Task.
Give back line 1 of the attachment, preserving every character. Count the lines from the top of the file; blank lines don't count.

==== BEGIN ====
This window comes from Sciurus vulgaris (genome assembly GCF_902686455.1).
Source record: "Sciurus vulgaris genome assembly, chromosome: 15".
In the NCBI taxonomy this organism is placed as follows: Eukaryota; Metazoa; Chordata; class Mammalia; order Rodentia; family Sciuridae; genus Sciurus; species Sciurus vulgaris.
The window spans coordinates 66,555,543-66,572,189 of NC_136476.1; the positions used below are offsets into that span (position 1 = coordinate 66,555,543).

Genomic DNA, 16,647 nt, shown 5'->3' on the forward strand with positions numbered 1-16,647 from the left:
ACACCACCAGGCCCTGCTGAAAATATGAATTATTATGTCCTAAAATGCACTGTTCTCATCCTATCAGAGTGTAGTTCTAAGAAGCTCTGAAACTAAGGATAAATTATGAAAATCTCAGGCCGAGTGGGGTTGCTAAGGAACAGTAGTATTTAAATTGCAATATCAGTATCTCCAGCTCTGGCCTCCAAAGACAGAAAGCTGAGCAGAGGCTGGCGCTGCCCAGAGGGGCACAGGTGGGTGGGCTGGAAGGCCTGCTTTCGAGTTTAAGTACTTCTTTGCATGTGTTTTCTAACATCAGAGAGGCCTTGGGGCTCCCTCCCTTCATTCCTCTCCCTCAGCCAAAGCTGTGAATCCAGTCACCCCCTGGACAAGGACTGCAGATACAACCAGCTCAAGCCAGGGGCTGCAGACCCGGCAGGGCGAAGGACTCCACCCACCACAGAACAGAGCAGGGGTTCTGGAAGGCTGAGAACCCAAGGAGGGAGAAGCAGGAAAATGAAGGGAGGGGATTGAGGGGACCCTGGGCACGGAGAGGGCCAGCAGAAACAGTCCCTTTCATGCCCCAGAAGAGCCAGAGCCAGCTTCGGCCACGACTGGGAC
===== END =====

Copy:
This window comes from Sciurus vulgaris (genome assembly GCF_902686455.1).